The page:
[TUHS] Early Unix function calls: expensive?

Norman Wilson norman at oclsc.org
Mon Jan 4 11:59:06 AEST 2016

As late as 1990, every UNIX I knew of still used the
expensive calls/ret instructions for subroutine calls.
I vaguely remember a consensus (and I certainly shared
the feeling) that in hindsight it would have been better
to use jsb/rsb, but changing everything would have been
so much work that nobody wanted to do it.

1990 was already past peak VAX in the UNIX world, so
I can't imagine anyone bothering to make such a change
to an existing system after then.  Especially a system
that already had many existing installations who would
have to deal with the resulting compatibility problem.

During the latter part of the 1990s, I was actively
supporting a private UNIX system just for myself on
a few MicroVAXes at home.  One of the things I did
was to write a VAX code generator for the then-current
version of lcc (the one around which the book was
written), so as to have an ISO-compatible compiler
and convert all of /usr/src (not so big even in those
days) to ISO.  It was an interesting exercise and I
learned a lot, but even then, I wasn't brave enough to
adopt an incompatible subroutine-calling convention.

Another big time waste in the original VAX UNIX was
the system-call interface: arguments were left on the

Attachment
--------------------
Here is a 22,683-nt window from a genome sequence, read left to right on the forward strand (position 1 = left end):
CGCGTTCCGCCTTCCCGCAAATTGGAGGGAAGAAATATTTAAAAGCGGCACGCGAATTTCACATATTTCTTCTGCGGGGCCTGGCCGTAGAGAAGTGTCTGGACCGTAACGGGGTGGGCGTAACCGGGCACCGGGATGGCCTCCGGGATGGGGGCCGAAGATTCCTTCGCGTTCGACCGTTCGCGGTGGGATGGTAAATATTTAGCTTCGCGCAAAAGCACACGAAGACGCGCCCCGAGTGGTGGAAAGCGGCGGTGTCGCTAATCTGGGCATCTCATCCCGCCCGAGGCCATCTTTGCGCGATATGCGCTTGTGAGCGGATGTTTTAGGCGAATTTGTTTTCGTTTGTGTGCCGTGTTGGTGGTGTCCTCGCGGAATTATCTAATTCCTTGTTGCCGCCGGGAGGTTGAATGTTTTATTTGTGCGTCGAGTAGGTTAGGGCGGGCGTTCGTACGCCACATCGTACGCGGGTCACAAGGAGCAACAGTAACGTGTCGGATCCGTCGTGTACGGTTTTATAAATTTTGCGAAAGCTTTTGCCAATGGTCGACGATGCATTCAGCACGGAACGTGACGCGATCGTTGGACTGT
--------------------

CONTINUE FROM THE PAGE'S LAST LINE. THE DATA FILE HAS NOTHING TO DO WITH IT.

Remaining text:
stack (where they had been put before calling the
syscall stub routine in libc); the kernel then had
to do a full-fledged copyin to get them.  It occurred
to me more than once to change the convention and have
the syscall stubs copy the arguments into registers
before executing the chmk (syscall) instruction.
That instruction didn't touch the registers; the
kernel saved them early in the chmk trap routine,
in its own address space, so no copying or access
checking would have been required to fetch their
call-time contents.

That would still have been a messy change to make,
because I'd have to be sure every program had been
relinked with the new-style libc before changing the
kernel.  (This was a system without shared libraries.)
But on a personal system it would have been doable.
I never did.

It's possible that current UNIX-descended/cloned systems
that have VAX ports, like Linux or Open/Free/NetBSD,
have had a chance to start over and do better on
subroutine calls and system calls.  Does anyone know?

Norman Wilson
Toronto ON

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